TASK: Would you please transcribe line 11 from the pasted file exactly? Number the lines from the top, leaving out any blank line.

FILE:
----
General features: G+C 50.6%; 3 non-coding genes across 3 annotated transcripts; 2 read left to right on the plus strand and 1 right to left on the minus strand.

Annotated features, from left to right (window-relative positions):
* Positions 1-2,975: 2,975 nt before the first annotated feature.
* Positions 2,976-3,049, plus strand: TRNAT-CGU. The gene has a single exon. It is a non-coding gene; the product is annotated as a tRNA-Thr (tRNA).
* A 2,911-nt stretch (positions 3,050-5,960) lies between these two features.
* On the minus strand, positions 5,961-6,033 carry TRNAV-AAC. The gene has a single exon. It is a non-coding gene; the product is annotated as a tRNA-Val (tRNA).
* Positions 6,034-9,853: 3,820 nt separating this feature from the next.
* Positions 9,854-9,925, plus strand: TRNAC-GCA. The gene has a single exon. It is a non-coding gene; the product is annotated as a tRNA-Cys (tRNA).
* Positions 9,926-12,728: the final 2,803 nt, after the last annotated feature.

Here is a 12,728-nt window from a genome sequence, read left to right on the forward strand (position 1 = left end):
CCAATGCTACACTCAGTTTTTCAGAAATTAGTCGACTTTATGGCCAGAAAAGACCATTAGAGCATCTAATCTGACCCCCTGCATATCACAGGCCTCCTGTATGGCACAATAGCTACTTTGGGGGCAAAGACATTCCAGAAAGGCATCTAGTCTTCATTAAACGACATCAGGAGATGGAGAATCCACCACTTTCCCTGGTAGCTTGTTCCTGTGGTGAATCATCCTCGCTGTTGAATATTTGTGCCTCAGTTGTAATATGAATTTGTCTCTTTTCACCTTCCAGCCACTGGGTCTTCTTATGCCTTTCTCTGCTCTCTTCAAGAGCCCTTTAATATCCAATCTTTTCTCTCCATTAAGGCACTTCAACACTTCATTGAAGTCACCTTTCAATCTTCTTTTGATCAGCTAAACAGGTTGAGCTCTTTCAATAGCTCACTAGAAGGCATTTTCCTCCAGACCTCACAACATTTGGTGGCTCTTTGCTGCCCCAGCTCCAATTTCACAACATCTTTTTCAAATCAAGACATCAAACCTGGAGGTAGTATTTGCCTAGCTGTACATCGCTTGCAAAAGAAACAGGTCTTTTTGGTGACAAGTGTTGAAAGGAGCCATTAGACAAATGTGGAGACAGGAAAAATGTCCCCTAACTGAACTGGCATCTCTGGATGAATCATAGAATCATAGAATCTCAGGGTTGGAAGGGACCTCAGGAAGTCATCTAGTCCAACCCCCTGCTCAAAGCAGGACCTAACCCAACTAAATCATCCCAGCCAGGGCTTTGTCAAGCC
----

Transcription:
CCAATGCTACACTCAGTTTTTCAGAAATTAGTCGACTTTATGGCCAGAAAAGACCATTAGAGCATCTAATCTGACCCCCTGCATATCACAGGCCTCCTGTATGGCACAATAGCTACTTTGGGGGCAAAGACATTCCAGAAAGGCATCTAGTCTTCATTAAACGACATCAGGAGATGGAGAATCCACCACTTTCCCTGGTAGCTTGTTCCTGTGGTGAATCATCCTCGCTGTTGAATATTTGTGCCTCAGTTGTAATATGAATTTGTCTCTTTTCACCTTCCAGCCACTGGGTCTTCTTATGCCTTTCTCTGCTCTCTTCAAGAGCCCTTTAATATCCAATCTTTTCTCTCCATTAAGGCACTTCAACACTTCATTGAAGTCACCTTTCAATCTTCTTTTGATCAGCTAAACAGGTTGAGCTCTTTCAATAGCTCACTAGAAGGCATTTTCCTCCAGACCTCACAACATTTGGTGGCTCTTTGCTGCCCCAGCTCCAATTTCACAACATCTTTTTCAAATCAAGACATCAAACCTGGAGGTAGTATTTGCCTAGCTGTACATCGCTTGCAAAAGAAACAGGTCTTTTTGGTGACAAGTGTTGAAAGGAGCCATTAGACAAATGTGGAGACAGGAAAAATGTCCCCTAACTGAACTGGCATCTCTGGATGAATCATAGAATCATAGAATCTCAGGGTTGGAAGGGACCTCAGGAAGTCATCTAGTCCAACCCCCTGCTCAAAGCAGGACCTAACCCAACTAAATCATCCCAGCCAGGGCTTTGTCAAGCC